On the 11th of April Jacob Mchangama gave a lecture on the history of free speech.
In trying to understand the idea of freedom of speech, people often return to the politics of ancient Athens where oratory was central to the idea and practice of Athenian democracy. The word ‘parrhesia’ – frankness in speaking the truth – first appeared in Greek literature around the end of the fifth century B.C. Since the Greeks, there has been an uneasy relationship between the desire among people to read freely, publish without censorship and criticise openly and the impulse of the authorities to suppress criticism or otherwise control the terms of public discussion.
Nonetheless, perhaps it is possible to identify certain common tendencies in the varied history of free speech. More often than not, it is the masses calling for the right to speak openly and the elite seeking to restrict the scope of expression. Likewise, ‘speaking truth to power’ has been a vehicle for important social changes throughout history, from religious freedoms to the fight for universal suffrage. In contrast, freedom of expression is now understood as a means to marginalise the less powerful – censorship of ‘bad’ ideas is considered to be the right way to enact social change. What, if anything, can we learn from the history and key proponents of free speech? And by drawing on the resources of the past, how can we make sense of contemporary debates and issues – from Twitter trolling to ‘deadnaming’?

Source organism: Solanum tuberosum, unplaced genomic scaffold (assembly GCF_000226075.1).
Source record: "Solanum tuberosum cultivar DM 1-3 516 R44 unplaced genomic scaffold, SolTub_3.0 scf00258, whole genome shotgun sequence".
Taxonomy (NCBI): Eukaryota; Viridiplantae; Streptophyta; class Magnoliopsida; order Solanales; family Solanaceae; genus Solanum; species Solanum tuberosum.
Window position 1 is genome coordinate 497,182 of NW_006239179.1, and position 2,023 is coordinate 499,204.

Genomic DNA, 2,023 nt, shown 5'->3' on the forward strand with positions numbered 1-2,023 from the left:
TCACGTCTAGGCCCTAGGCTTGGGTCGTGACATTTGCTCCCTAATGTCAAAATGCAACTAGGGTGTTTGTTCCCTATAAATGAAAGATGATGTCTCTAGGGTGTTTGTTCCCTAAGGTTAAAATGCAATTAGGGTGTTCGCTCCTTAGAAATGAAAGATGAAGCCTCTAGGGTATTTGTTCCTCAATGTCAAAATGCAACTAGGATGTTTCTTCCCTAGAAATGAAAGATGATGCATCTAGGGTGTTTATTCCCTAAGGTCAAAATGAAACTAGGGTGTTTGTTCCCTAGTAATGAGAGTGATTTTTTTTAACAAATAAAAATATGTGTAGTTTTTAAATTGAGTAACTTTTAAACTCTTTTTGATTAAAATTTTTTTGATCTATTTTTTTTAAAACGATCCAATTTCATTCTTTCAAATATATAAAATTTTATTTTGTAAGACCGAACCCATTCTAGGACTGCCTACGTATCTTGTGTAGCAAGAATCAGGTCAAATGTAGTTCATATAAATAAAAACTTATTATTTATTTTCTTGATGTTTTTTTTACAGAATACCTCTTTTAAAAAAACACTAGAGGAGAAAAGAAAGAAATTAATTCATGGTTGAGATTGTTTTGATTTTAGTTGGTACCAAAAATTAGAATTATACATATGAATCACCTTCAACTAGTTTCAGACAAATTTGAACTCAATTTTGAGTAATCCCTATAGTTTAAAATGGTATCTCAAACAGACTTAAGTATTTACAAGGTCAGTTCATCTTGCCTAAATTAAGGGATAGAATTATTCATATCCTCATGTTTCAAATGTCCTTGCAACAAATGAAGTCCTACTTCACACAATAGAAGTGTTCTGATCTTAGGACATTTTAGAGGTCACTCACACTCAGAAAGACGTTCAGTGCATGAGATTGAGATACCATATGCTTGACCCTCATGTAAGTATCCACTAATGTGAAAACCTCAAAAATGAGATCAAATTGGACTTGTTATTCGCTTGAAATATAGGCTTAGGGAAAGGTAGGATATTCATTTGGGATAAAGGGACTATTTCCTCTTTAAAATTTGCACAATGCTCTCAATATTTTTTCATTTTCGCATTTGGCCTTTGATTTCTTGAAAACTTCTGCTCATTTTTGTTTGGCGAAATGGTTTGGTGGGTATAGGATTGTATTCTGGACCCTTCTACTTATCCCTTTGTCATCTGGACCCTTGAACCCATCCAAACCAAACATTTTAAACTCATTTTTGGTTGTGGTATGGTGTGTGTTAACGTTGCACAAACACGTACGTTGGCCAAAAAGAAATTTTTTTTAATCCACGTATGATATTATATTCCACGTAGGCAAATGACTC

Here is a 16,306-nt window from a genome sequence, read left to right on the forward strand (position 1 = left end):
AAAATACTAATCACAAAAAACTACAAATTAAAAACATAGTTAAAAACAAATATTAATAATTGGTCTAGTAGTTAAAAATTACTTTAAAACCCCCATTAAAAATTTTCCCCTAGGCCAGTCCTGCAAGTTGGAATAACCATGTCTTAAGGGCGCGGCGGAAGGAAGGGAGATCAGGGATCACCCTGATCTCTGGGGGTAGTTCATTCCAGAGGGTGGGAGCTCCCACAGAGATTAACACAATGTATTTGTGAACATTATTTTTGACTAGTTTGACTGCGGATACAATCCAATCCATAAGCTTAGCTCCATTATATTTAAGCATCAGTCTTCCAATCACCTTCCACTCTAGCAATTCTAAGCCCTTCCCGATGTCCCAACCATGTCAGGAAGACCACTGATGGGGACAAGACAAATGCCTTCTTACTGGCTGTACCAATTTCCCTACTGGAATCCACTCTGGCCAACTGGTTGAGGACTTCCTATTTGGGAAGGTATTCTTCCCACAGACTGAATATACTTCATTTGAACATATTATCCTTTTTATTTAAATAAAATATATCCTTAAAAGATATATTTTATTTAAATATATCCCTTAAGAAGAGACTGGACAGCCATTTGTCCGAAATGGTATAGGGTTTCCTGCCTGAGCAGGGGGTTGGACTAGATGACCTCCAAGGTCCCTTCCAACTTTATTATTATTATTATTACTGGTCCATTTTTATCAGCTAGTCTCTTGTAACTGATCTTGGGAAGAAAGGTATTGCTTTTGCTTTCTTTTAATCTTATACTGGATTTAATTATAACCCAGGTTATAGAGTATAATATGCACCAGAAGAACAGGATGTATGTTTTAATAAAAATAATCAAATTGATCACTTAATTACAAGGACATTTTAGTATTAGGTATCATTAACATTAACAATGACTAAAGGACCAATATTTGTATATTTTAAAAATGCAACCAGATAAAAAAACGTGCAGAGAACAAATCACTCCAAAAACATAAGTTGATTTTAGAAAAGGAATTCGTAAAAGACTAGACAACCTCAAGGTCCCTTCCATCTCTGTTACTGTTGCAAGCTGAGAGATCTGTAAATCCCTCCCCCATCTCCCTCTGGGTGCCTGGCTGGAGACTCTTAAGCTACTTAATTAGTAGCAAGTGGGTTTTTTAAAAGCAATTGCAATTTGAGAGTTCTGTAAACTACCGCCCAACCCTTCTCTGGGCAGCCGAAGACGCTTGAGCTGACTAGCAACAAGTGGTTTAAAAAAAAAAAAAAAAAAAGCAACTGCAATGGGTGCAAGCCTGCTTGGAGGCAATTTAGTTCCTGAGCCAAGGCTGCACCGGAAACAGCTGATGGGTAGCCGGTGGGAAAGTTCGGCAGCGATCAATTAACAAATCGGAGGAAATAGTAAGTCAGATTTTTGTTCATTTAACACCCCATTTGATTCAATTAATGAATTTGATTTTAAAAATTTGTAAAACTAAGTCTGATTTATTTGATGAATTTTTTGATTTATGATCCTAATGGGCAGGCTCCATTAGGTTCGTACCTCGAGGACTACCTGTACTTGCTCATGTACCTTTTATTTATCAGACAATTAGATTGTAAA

Read more about the event here